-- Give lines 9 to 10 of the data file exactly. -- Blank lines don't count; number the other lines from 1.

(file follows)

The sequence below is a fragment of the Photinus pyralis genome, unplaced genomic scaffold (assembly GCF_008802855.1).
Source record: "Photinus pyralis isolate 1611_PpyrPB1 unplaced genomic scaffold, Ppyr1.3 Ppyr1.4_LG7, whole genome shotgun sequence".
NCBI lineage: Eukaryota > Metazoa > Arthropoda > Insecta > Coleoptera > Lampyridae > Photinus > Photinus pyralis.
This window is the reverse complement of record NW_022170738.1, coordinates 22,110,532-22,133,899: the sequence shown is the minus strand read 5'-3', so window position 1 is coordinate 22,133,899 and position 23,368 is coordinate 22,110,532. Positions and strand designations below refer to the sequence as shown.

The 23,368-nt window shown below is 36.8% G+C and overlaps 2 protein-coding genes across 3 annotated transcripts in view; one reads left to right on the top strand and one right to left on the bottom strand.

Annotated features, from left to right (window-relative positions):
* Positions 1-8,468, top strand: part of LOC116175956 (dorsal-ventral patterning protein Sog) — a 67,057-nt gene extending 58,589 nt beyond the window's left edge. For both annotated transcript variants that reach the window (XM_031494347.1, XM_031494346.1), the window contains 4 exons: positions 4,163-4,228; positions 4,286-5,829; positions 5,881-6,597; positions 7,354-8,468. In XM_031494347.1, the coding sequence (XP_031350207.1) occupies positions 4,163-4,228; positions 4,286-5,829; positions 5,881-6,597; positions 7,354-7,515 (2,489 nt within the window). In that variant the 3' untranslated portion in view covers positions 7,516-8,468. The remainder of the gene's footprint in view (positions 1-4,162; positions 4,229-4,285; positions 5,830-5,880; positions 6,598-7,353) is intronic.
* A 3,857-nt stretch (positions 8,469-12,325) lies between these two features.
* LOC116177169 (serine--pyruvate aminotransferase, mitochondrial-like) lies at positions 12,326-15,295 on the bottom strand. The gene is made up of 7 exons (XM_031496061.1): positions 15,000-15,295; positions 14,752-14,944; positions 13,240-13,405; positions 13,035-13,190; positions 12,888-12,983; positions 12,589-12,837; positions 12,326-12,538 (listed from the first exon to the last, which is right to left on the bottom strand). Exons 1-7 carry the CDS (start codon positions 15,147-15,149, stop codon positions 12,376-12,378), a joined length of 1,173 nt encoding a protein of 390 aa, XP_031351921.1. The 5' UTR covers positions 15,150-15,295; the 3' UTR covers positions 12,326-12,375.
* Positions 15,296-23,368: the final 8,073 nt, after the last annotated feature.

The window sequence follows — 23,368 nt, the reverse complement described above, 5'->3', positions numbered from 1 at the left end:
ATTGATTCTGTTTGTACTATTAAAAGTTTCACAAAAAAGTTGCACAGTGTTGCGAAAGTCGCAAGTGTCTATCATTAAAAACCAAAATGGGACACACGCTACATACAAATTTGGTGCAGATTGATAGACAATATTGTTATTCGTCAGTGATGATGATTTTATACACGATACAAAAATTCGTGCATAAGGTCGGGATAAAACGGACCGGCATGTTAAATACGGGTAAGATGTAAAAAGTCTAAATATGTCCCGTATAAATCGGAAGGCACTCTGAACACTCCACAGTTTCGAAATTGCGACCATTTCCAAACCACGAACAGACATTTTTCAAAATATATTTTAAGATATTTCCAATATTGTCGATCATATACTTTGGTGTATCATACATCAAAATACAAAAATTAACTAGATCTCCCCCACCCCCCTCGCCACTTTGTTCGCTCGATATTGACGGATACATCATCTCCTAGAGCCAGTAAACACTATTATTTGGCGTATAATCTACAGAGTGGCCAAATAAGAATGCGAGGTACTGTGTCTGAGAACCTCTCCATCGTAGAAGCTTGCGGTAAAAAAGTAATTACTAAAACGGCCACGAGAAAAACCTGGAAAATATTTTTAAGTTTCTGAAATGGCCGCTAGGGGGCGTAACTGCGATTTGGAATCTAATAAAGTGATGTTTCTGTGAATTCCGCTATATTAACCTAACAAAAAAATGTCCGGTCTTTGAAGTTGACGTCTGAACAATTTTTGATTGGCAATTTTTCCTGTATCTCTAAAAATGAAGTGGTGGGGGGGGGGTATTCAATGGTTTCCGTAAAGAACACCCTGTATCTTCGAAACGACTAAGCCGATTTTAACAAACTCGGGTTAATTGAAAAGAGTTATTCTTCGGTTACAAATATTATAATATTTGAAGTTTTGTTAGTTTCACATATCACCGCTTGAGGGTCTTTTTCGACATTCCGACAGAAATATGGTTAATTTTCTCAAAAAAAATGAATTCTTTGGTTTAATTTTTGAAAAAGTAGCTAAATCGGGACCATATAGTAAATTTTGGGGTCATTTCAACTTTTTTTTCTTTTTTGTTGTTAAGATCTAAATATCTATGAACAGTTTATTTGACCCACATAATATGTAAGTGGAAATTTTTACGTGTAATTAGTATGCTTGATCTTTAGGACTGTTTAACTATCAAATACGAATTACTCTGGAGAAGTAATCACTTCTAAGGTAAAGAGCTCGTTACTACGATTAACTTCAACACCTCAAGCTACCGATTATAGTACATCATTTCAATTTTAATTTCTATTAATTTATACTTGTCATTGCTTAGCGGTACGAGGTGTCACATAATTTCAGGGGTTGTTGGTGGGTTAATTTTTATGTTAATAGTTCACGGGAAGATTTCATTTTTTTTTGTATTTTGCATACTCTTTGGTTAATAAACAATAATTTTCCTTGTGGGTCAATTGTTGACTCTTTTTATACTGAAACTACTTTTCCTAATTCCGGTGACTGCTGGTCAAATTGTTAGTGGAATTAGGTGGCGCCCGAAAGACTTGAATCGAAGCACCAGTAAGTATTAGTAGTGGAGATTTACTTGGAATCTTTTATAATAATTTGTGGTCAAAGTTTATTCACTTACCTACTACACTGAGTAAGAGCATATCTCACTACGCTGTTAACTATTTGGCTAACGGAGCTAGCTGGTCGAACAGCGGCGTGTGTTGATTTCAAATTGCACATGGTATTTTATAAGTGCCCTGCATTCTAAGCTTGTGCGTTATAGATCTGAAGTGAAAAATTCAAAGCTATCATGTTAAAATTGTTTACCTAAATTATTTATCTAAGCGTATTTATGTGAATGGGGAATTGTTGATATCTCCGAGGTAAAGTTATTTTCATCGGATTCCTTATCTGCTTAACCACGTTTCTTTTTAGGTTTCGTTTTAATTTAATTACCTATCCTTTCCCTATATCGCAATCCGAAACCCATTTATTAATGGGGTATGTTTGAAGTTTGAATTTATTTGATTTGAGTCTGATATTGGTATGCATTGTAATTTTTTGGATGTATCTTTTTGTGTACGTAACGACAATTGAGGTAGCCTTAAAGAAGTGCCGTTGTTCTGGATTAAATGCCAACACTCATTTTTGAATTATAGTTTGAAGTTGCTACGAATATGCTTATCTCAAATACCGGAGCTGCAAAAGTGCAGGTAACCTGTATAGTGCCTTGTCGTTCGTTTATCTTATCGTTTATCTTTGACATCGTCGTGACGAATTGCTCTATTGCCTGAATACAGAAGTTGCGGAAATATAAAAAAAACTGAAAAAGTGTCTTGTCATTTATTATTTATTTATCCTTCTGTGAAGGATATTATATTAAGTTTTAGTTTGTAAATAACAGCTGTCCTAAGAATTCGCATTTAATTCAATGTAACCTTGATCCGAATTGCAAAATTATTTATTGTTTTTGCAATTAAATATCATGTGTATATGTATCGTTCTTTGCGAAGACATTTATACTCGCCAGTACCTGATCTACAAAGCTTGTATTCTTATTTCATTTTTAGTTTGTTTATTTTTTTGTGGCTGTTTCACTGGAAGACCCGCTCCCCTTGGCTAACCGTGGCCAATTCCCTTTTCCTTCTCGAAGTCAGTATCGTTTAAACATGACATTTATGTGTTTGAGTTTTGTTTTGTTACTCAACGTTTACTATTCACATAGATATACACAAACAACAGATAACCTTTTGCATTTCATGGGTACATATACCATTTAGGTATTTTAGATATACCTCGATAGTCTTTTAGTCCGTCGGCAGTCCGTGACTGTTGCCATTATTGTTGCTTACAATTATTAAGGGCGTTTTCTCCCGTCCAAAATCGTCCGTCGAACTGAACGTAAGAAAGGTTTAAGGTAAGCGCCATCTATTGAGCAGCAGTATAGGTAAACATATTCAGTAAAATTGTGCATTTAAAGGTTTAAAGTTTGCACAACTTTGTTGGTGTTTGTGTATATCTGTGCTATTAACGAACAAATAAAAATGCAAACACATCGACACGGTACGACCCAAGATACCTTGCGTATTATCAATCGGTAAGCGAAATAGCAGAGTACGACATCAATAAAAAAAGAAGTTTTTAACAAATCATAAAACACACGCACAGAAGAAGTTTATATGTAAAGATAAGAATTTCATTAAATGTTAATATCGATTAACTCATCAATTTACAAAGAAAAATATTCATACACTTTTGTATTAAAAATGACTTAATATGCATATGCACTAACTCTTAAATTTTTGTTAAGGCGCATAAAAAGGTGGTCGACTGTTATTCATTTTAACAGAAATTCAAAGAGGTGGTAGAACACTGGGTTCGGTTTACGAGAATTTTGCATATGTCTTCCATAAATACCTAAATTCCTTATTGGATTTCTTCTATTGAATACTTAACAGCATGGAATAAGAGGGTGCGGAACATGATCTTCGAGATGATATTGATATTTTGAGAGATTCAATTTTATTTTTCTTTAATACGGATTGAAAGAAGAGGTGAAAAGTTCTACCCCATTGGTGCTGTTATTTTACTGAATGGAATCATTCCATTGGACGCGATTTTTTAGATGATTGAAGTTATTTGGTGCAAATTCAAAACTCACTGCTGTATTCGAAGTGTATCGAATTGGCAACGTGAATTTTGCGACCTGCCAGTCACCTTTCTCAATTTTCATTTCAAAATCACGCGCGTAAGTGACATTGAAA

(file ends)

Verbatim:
* LOC116177169 (serine--pyruvate aminotransferase, mitochondrial-like) lies at positions 12,326-15,295 on the bottom strand. The gene is made up of 7 exons (XM_031496061.1): positions 15,000-15,295; positions 14,752-14,944; positions 13,240-13,405; positions 13,035-13,190; positions 12,888-12,983; positions 12,589-12,837; positions 12,326-12,538 (listed from the first exon to the last, which is right to left on the bottom strand). Exons 1-7 carry the CDS (start codon positions 15,147-15,149, stop codon positions 12,376-12,378), a joined length of 1,173 nt encoding a protein of 390 aa, XP_031351921.1. The 5' UTR covers positions 15,150-15,295; the 3' UTR covers positions 12,326-12,375.
* Positions 15,296-23,368: the final 8,073 nt, after the last annotated feature.